45

III,3,1311

King John. [To the BASTARD] Cousin, away for England!
haste before:
And, ere our coming, see thou shake the bags
Of hoarding abbots; imprisoned angels
Set at liberty: the fat ribs of peace
Must by the hungry now be fed upon:
Use our commission in his utmost force.

Philip the Bastard. Bell, book, and candle shall not drive me back,
When gold and silver becks me to come on.
I leave your highness. Grandam, I will pray,
If ever I remember to be holy,
For your fair safety; so, I kiss your hand.


46

IV,2,1870

King John. Thou hast made me giddy
With these ill tidings.
[Enter the BASTARD and PETER of Pomfret]
Now, what says the world
To your proceedings? do not seek to stuff
My head with more ill news, for it is full.

Philip the Bastard. But if you be afeard to hear the worst,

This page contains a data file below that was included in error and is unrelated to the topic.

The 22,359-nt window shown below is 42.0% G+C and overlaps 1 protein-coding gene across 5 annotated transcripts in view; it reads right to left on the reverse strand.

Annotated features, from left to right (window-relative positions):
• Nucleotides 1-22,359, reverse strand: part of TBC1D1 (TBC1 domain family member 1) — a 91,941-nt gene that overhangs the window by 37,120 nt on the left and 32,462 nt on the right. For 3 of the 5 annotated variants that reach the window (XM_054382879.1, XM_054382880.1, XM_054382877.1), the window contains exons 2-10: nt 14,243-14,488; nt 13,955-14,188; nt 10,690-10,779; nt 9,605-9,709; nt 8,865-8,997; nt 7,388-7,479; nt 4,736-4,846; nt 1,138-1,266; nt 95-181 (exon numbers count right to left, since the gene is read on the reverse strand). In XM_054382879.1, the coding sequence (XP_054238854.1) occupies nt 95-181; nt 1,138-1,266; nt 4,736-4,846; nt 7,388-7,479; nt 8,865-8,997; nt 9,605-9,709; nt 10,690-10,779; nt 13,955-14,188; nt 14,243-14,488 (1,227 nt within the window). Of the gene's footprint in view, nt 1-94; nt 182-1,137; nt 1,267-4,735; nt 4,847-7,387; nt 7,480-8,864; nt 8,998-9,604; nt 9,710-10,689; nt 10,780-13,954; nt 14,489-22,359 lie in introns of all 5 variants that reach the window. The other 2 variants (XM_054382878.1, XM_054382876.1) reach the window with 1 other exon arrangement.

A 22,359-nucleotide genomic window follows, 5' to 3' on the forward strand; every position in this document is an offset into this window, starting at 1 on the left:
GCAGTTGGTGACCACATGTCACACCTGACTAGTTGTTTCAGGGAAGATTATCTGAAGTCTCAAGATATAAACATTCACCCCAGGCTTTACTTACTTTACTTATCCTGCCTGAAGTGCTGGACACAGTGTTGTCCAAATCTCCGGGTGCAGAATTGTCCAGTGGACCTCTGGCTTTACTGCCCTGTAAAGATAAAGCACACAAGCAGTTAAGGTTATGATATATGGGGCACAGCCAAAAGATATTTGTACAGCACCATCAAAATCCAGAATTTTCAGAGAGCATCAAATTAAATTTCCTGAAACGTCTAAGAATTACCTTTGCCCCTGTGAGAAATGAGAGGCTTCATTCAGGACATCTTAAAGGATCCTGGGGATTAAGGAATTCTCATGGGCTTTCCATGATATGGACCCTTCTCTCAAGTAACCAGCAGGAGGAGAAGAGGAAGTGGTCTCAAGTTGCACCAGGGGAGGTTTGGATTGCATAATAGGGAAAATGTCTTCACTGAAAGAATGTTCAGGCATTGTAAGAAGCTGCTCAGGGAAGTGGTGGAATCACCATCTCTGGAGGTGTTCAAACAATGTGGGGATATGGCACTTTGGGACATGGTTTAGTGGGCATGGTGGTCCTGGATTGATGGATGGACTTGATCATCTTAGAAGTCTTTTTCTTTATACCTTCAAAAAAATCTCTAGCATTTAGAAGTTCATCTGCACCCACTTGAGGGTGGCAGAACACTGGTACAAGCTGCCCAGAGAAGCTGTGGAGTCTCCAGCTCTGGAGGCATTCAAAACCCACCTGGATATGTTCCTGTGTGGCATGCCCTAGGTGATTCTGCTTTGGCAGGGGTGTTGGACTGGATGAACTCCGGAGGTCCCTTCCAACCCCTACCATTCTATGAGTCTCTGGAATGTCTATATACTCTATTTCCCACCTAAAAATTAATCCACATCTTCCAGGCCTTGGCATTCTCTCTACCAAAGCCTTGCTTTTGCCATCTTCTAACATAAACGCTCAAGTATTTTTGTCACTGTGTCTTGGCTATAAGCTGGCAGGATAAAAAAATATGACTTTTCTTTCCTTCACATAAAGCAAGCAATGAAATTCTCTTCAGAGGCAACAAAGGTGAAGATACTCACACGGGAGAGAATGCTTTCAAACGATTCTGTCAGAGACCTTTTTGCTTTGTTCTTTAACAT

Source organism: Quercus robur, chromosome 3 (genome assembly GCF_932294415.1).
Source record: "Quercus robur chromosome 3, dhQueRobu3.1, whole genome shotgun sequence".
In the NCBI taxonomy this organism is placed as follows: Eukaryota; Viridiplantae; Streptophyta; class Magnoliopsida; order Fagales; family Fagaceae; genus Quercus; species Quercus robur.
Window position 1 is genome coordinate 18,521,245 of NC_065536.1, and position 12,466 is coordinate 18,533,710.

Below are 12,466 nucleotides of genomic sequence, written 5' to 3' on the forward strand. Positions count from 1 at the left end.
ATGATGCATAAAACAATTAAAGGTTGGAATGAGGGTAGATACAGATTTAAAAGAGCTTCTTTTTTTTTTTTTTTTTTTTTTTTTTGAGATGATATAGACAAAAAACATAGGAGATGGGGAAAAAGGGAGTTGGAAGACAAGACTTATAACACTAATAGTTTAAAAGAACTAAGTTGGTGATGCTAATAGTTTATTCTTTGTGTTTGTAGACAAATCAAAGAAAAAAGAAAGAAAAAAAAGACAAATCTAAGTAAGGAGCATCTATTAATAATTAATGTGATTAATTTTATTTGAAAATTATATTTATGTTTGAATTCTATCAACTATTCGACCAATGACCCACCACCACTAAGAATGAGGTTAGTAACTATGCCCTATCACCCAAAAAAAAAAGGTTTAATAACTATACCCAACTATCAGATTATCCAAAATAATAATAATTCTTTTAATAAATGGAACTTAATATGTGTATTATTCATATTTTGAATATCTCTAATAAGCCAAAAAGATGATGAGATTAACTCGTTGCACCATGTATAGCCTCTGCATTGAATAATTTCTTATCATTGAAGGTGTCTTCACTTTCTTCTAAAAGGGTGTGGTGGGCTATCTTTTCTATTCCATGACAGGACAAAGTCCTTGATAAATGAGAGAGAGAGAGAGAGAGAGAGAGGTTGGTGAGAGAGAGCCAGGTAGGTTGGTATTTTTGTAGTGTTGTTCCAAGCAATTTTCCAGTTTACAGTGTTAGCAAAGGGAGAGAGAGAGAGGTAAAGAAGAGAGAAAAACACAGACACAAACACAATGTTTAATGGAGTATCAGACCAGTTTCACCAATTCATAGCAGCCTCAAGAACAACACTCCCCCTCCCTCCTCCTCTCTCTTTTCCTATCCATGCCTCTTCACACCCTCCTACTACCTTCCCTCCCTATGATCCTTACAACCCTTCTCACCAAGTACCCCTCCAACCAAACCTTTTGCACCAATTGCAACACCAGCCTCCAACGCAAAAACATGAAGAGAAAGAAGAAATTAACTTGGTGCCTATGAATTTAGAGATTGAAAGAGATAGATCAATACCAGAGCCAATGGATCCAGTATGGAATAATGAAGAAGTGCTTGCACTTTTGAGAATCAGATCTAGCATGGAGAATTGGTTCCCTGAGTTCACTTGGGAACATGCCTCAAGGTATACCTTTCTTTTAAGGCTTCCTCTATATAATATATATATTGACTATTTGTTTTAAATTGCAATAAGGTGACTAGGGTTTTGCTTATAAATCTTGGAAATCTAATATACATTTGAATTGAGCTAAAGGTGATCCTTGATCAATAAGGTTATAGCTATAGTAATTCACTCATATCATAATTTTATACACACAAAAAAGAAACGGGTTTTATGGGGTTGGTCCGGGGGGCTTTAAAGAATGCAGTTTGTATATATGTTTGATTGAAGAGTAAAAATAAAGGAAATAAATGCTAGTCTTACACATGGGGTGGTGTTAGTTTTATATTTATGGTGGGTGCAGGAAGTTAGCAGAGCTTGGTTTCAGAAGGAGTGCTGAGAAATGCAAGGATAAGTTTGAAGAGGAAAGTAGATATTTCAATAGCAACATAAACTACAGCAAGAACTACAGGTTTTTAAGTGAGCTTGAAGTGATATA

Then let the worst unheard fall on your bead.


47

IV,2,1876

King John. Bear with me cousin, for I was amazed
Under the tide: but now I breathe again
Aloft the flood, and can give audience
To any tongue, speak it of what it will.

Philip the Bastard. How I have sped among the clergymen,
The sums I have collected shall express.
But as I travell'd hither through the land,
I find the people strangely fantasied;
Possess'd with rumours, full of idle dreams,
Not knowing what they fear, but full of fear:
And here a prophet, that I brought with me
From forth the streets of Pomfret, whom I found
With many hundreds treading on his heels;
To whom he sung, in rude harsh-sounding rhymes,
That, ere the next Ascension-day at noon,
Your highness should deliver up your crown.


48

IV,2,1898

King John. Hubert, away with him; imprison him;
And on that day at noon whereon he says
I shall yield up my crown, let him be hang'd.
Deliver him to safety; and return,
For I must use thee.
[Exeunt HUBERT with PETER]
O my gentle cousin,
Hear'st thou the news abroad, who are arrived?

Philip the Bastard. The French, my lord; men's mouths are full of it:
Besides, I met Lord Bigot and Lord Salisbury,
With eyes as red as new-enkindled fire,
And others more, going to seek the grave
Of Arthur, who they say is kill'd to-night
On your suggestion.


49

IV,2,1908

King John. Gentle kinsman, go,